The campaign comes after the Los Angeles Times posted a damning report about the “insular, improbably powerful group” and the mysterious identities of its 87 members, who often keep “low profiles.” While it found that the group has does have some members of color, there are no black members, a fact which the HFPA confirmed. The group also said it’s an issue they’re “committed to addressing.”

For this year’s nominations, there were notable snubs for widely acclaimed films such as Spike Lee’s “Da 5 Bloods” and Shaka King’s “Judas and the Black Messiah” for the top big-screen honors — though “Judas” star Daniel Kaluuya scored a nod for a “supporting role.” HBO’s “Lovecraft Country” was nominated for best TV drama — but the entire cast was overlooked for acting nods.

In an initial statement, the HFPA said it was a choice made by its members.

“We do not control the individual votes of our members,” HFPA said in a statement to the Los Angeles Times. “We seek to build cultural understanding through film and TV and recognize how the power of creative storytelling can educate people around the world to issues of race, representation and orientation.”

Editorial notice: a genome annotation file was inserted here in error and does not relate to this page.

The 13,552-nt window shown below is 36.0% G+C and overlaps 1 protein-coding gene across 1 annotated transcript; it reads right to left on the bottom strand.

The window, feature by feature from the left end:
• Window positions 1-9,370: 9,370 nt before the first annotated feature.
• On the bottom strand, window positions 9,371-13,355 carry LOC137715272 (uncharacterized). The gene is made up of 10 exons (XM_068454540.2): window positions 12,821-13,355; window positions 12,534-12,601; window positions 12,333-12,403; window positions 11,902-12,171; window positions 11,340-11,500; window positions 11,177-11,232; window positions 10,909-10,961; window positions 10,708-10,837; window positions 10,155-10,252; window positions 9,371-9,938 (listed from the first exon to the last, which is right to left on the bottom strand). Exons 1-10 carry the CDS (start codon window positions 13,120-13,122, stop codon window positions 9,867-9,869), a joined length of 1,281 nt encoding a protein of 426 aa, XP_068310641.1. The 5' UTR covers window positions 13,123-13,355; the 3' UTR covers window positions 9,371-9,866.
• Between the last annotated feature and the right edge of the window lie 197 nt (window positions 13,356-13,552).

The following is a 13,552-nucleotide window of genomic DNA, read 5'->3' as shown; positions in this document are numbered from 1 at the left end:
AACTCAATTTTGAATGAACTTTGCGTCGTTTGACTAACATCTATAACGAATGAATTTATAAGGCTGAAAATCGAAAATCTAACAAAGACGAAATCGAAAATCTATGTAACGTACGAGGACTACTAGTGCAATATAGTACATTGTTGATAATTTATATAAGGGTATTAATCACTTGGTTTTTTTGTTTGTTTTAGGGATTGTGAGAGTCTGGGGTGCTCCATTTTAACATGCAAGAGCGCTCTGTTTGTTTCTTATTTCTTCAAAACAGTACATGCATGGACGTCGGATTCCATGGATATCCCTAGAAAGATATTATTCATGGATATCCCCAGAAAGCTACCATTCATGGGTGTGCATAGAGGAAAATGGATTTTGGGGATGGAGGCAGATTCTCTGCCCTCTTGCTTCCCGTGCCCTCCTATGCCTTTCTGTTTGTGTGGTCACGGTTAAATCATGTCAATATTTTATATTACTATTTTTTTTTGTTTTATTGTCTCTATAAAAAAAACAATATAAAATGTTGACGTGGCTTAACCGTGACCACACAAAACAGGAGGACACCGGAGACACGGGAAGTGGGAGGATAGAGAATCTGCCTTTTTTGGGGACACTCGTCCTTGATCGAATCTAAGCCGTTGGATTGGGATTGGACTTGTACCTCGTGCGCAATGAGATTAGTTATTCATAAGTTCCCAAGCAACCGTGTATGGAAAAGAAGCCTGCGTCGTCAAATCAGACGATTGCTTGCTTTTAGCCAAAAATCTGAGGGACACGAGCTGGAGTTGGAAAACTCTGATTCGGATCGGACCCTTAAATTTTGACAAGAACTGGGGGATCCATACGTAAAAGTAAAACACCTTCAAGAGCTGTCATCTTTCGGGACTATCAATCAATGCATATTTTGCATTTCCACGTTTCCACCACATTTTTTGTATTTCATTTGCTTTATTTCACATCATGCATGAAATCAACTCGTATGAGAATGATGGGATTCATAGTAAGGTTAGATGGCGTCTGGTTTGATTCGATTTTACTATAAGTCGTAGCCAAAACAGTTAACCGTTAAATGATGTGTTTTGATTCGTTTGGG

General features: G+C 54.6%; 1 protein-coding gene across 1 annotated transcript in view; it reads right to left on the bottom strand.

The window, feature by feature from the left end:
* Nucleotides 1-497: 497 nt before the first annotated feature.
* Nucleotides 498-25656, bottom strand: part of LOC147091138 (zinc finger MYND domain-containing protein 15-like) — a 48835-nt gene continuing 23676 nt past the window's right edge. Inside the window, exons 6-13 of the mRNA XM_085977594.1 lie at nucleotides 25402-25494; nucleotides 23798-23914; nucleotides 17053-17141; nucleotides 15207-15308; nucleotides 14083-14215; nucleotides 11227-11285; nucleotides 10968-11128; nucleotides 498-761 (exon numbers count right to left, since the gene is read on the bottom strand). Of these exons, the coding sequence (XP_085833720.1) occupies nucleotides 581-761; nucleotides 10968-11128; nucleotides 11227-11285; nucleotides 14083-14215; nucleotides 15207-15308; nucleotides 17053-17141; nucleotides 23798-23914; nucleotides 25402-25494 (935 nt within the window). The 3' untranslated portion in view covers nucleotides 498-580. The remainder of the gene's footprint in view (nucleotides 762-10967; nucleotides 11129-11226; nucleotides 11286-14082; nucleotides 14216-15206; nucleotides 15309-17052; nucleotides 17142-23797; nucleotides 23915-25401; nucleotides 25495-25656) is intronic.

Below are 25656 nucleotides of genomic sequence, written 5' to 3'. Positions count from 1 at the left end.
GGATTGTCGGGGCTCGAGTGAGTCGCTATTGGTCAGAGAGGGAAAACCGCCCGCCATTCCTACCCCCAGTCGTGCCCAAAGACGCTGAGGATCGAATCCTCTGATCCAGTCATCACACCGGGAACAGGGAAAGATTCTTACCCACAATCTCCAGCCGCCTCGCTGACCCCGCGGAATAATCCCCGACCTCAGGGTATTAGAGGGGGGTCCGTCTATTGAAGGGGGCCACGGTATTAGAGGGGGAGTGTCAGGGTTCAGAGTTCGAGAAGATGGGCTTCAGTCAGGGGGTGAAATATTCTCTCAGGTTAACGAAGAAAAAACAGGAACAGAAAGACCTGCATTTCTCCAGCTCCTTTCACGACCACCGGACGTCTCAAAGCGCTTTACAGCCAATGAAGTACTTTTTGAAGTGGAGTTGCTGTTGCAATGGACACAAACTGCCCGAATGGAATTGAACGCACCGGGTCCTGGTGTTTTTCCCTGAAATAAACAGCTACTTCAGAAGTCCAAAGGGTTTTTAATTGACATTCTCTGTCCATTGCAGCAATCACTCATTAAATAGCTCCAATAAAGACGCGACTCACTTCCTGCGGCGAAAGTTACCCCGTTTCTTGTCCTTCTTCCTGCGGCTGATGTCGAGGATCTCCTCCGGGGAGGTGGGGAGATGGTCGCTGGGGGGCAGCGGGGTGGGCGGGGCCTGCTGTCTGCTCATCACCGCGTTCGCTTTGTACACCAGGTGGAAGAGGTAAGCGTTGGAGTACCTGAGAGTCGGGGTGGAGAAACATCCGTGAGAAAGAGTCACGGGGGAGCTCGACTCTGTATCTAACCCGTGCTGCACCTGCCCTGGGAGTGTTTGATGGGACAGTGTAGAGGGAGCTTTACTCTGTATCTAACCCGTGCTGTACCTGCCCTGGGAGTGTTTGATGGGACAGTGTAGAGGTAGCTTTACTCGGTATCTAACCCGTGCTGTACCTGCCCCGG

However, by Thursday, the HFPA pledged to “bring in black members.”

“We are fully committed to ensuring our membership is reflective of the communities around the world who love film, TV and the artists inspiring and educating them,” the organization said in a statement to the Los Angeles Times. “We understand that we need to bring in Black members, as well as members from other underrepresented backgrounds, and we will immediately work to implement an action plan to achieve these goals as soon as possible.”

On Friday, former HFPA president and board chair Meher Tatna told Variety there hasn’t been a black member of the organization since at least 2002, claiming it’s “not been easy” to find an international black journalist.